We finally started hiking and we were all just being continually amazed as to how beautiful the scenery was here. Karan kept asking me, “Are you sure this is no longer your favorite backpacking area in the mid-atlantic?” I wasn’t quite sure how to answer that as there would always be that memory of “the incident” in the back of my head. Ah, well speaking of which, after passing the Massie Gap area, the inevitable pony sightings came to fruition. Well, I guess it was time for me to finally face my foes and to get over these bitter feelings towards them. I started to walk up close to them and out of the blue, a small baby one, stood up and walked directly over to me. It then nestled it’s head against my knee as it wanted me to pet it. Then in order to get my complete attention, it started to rolling around in the grass like a dog. “Ok, ok, I get it… you’re freakin adorable and I don’t hate you anymore!” We had a small talk, and now this chapter in my life has now finally closed. We (the ponies and I) can all move forward with our lives…
**Please note that I do write this in dramatic fashion to have some comedic affect! I’m not actually nuts and did not have a pony vendetta.
With this powerful moment passed, we headed back to the AT and headed north towards Wise Shelter. We regrouped at the shelter and took the moment to discuss our route for the rest of the day. Looking at the time and the distance we had yet to cover, I realized that we were not making the progress I had hoped. In truth, it’s really hard to hike our normal pace when the scenery around us is so gorgeous. With this knowledge, I offered up a vote to the group: Go our intended route through the muddy Bearpen trail or cut off 4 miles and continue along the AT where it heads to the top of an awesome ridge with awesome views. The votes were 4 to 1 in favor of awesomeness.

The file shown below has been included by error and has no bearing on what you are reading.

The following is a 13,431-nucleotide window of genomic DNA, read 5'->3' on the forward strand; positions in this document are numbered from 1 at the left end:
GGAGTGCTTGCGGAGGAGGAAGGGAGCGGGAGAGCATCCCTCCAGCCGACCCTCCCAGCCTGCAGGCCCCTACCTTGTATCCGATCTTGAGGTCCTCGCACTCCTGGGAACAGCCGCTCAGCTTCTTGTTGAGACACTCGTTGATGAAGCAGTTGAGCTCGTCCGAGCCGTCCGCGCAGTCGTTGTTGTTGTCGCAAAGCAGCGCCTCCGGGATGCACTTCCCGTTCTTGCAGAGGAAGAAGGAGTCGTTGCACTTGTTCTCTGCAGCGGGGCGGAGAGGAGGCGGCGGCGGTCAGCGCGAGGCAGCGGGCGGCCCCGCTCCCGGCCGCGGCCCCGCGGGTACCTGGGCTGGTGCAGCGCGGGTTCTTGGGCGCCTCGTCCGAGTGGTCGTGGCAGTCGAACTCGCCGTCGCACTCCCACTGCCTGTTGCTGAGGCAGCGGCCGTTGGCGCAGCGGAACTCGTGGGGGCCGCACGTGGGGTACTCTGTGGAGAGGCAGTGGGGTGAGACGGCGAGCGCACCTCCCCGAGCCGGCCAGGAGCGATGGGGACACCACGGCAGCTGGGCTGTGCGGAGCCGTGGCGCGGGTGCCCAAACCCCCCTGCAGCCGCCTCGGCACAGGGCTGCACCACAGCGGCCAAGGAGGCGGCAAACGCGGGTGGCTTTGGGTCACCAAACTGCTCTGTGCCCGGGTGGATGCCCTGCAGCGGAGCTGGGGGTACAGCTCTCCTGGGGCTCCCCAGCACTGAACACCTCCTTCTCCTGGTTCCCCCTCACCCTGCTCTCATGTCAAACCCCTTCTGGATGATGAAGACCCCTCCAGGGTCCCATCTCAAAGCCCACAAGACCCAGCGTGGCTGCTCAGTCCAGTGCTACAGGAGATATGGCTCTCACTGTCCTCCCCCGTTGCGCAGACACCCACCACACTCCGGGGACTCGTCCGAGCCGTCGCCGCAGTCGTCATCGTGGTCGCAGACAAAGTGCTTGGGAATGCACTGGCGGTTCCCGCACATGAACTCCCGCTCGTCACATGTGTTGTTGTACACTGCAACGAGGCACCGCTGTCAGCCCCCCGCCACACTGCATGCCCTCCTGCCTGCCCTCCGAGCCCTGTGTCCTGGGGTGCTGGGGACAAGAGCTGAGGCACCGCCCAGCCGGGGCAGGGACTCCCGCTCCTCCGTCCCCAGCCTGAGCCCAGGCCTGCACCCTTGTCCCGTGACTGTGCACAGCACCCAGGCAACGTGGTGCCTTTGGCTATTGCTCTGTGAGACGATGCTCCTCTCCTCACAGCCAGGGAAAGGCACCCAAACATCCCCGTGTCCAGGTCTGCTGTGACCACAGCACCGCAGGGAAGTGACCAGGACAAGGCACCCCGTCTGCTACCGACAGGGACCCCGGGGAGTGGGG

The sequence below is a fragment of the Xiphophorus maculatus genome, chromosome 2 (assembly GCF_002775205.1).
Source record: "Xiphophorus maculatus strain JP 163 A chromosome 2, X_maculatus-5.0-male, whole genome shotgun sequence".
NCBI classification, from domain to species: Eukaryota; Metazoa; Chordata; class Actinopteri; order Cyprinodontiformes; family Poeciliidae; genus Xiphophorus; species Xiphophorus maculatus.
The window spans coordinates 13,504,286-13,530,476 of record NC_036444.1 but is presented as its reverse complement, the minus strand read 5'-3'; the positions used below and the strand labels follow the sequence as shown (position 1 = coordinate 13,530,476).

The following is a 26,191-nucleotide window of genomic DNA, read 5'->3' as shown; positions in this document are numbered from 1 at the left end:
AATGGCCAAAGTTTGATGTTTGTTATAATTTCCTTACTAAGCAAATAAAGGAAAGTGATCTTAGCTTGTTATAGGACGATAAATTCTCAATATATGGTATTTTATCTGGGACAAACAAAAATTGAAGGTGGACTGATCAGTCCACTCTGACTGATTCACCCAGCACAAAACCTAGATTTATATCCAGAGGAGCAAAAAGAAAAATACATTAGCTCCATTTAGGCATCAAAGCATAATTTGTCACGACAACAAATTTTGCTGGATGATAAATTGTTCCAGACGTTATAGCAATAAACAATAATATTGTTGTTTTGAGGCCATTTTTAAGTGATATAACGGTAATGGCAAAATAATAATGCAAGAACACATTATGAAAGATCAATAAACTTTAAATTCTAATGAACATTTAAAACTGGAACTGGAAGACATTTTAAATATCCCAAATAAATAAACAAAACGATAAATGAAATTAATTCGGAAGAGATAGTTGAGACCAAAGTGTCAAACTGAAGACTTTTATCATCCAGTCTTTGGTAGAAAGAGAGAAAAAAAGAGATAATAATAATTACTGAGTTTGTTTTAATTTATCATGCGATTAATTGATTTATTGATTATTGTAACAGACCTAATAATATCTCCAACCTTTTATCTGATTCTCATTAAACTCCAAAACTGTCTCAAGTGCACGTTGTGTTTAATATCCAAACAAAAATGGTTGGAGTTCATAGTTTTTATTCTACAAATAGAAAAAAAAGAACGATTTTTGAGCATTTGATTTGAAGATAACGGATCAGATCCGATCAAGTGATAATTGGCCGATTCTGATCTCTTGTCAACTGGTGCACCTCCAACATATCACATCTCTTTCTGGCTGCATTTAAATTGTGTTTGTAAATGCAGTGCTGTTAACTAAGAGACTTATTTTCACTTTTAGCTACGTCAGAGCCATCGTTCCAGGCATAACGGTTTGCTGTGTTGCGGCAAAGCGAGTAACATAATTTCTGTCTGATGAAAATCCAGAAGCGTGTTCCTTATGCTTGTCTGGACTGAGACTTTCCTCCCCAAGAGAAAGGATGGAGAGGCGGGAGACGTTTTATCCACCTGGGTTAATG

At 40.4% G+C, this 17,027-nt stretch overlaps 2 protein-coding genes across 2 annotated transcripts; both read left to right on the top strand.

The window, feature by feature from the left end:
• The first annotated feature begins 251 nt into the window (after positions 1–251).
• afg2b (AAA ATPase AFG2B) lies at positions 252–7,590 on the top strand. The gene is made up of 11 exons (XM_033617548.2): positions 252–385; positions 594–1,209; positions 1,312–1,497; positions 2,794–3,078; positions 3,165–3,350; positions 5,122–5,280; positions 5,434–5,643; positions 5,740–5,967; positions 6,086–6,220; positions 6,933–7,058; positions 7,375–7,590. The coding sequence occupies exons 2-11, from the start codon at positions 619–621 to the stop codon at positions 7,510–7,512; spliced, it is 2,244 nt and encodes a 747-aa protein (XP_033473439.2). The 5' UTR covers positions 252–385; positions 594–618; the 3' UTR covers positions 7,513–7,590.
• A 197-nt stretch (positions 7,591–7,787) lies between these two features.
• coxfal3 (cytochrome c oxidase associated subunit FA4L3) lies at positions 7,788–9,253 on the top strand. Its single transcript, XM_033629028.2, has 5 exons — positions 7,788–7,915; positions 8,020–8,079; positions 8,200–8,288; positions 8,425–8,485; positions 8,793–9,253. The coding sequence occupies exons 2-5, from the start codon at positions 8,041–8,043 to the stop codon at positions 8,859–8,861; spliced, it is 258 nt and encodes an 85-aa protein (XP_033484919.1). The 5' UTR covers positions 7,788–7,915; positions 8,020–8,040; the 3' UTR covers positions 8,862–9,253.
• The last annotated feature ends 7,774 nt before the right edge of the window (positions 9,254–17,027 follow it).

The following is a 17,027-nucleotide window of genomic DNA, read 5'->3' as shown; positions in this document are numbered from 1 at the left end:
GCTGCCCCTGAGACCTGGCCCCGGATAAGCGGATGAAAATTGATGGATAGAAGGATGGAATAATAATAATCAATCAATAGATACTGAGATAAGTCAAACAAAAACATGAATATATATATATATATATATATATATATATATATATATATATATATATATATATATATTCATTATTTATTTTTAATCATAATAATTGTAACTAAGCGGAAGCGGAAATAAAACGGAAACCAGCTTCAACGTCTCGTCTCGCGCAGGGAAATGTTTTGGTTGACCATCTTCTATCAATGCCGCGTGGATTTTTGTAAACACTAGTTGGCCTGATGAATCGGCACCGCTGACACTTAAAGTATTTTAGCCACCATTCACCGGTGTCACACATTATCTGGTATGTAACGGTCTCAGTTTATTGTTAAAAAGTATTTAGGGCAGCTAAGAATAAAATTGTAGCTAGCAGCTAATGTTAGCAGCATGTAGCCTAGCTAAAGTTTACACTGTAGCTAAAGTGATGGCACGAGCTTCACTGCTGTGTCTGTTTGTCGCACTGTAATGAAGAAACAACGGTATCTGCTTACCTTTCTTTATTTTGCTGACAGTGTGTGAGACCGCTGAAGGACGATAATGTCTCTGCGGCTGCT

Once on the said “awesome ridge with awesome views”, we took lunch and a nice little break to lie down and to dry out our gear. Before hitting the trail again, I studied the map once more and pondered if hitting the Second and Third Peaks (via the First Peak Trail) was worth doing. Instead, I was thinking, we can stay here a bit longer and head directly to the Virginia Highlands Horse Trail. I offered the suggestion to the group and the decision was made to bypass Second and Third Peaks. This is also the point in time where the “Jin Factor” term was born. Jin Factor: Never do anything according to plan.
We all enjoyed the time on the ridge some more, and then after arriving to the Scales ranch, we joined the Virginia Highlands Horse Trail. This wasn’t my most favorite trail and I should have known better as all horse trails are heavily chopped up with lots of muddy sections. Not to mention all the horse crap everywhere as well. Trudging along the muddy sections for several miles, we were then at the Old Orchard Shelter. We regrouped here and then made our final push to our campsite for the night (the intersection of the Cliffside and Crest Trails)
As we approached our camp site, we were welcomed (or not) by several herds of cows. They were all over the place and didn’t seem too deterred by our presence. We managed to set up our tents by a section of trees somewhat protected from these cows. These cows however, were starting to get curious and slowly kept on getting closer to our shelters. Karan and I took turns for a bit standing guard to try and scare them away and prevent them from getting too close. Once we got the fire going and the skies darkened a bit (and with the help of some horseback riders) the cows started to dissipate. After dinner, we all took in the wonderful scenery around us, including a great sunsetty sky, and enjoyed the fire. Tired and satisfied from the day, we all hit the sack at around 8:30.
The next morning, we broke camp amazed to see our shelters still in once piece (there was a constant traffic of cows and ponies running around behind us all night). We then made our way down the Cliffside trail to the Fairwood Valley Trail eventually meeting the parking lot after 3 or so miles. Success! No pony incident was had, we amazingly lucked out with the rain as the only rain was saw was at night when we were all in our shelters, and the company of my fellow backpackers was awesome!
Thanks again for attending and Karan for helping me lead this one. This place is back up to my no. 1 spot!!!
Nice report, Jimmy. Finally, I got a chance to visit this place everyone keeps talking about. And it was quite picturesque and mesmerizing. Felt quite relaxed up there. I agree :- this is one of the most beautiful areas I've come across in the Mid-Atlantic region so far. Looking forward to return to these amazing lands in the Winter..